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India’s meddling in Maldives internal affairs triggers crisis

By Cheng Xizhong
It is widely believed that the political crisis in Maldives has been precipitated by India’s interference in its neighbor’s internal affairs. As political upheaval broke out in the Indian Ocean archipelago nation, New Delhi was quick to respond. “It is imperative for all organs of the government of Maldives to respect and abide by the order of the apex court,” the Indian Ministry of External Affairs said.
India deems South Asia as its sphere of influence and becomes concerned when neighboring countries draw closer to other states. Last month, Indian Army Chief General Bipin Rawat said to deal with China’s influence, countries such as Nepal, Bhutan, Myanmar, Bangladesh, Sri Lanka or Afghanistan “have to be kept on board, and I think we have to put in wholehearted effort to ensure we continue to support them.”
India maintains its grip over Bhutan’s foreign policy and defense affairs. Bhutan’s foreign policy still needs “advice” from India and an Indian military training team is permanently based in western Bhutan.
India intervenes in its neighbors diplomatically and militarily. In 1971, it initiated the third Indo-Pakistani war as a result of which East Pakistan disintegrated and became an independent country, Bangladesh. In 1975, India turned the Kingdom of Sikkim into its province through a referendum on abolishing the monarchy. India sent troops to Sri Lanka in 1987 to suppress the ethnic militant group – the Liberation Tigers of Tamil Eelam (LTTE) – and helped end an armed riot in Maldives in 1988.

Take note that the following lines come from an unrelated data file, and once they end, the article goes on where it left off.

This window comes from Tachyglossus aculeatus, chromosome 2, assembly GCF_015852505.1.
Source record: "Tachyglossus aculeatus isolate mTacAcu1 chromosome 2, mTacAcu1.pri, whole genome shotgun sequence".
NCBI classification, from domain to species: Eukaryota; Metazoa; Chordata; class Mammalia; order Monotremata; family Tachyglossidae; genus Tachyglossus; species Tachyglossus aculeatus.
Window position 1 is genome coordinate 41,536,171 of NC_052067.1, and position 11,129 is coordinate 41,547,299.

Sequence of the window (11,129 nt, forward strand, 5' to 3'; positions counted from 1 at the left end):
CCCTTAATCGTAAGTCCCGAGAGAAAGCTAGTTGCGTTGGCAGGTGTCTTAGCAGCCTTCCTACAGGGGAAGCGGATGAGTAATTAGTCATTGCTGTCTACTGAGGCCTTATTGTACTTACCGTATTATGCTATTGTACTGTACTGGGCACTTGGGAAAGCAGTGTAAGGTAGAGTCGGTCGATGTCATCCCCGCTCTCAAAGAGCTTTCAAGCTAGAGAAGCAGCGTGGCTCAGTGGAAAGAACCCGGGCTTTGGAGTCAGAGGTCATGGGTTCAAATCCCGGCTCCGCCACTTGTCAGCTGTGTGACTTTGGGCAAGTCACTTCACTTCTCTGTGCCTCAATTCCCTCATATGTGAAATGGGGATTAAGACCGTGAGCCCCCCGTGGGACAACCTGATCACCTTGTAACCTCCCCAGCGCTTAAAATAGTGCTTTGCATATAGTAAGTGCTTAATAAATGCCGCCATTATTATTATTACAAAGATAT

New Delhi creates a brouhaha when smaller countries in South Asia get increasingly aware of their sovereignty and push back against India. To protect their interests, these countries try to get rid of India’s control and develop strong relations with China and other countries outside the region.
Lately, India has come to believe that its hegemony in South Asia has been immensely challenged. First, the Maldives government signed a free trade agreement with China and announced it will join the Belt and Road initiative. Second, Nepal started to use internet service provided by China, ending India’s decades-long monopoly. What’s more, Nepal has shown strong support for the development of a passage connecting China to South Asia.
Despite India’s generous aids to small South Asian countries, its interference in their internal affairs has caused aversion from these countries. For instance, India’s intervention in Sri Lanka’s civil war in 1987 invited revenge from the LTTE and resulted in the assassination of former Indian prime minister Rajiv Gandhi in 1991.
When I worked in Nepal, I always saw a number of Nepalese demonstrating outside the Indian embassy in Kathmandu against India’s intervention in Nepal politics. Although the Indian Ambassador to Nepal is heavily protected when he leaves the embassy, he still encounters angry protesters.
Radically different from India is China’s approach. Beijing advocates all countries, big and small, are equal. Beijing hopes South Asian countries can maintain their stability and independence and hopes to help them develop their economy and improve people’s livelihood jointly with New Delhi. This has been widely welcomed in the region.
India is confronted with a series of tricky domestic problems and is in the cross hairs of many terror groups. I suggest that the country concentrate first on its internal affairs and seriously consider giving up the mind-set to forge a “Greater India.”
(The author is a senior research fellow with the Charhar Institute and a member with the Chinese Association for South Asian Studies. opinion@globaltimes.com.cn)
(Global Times)

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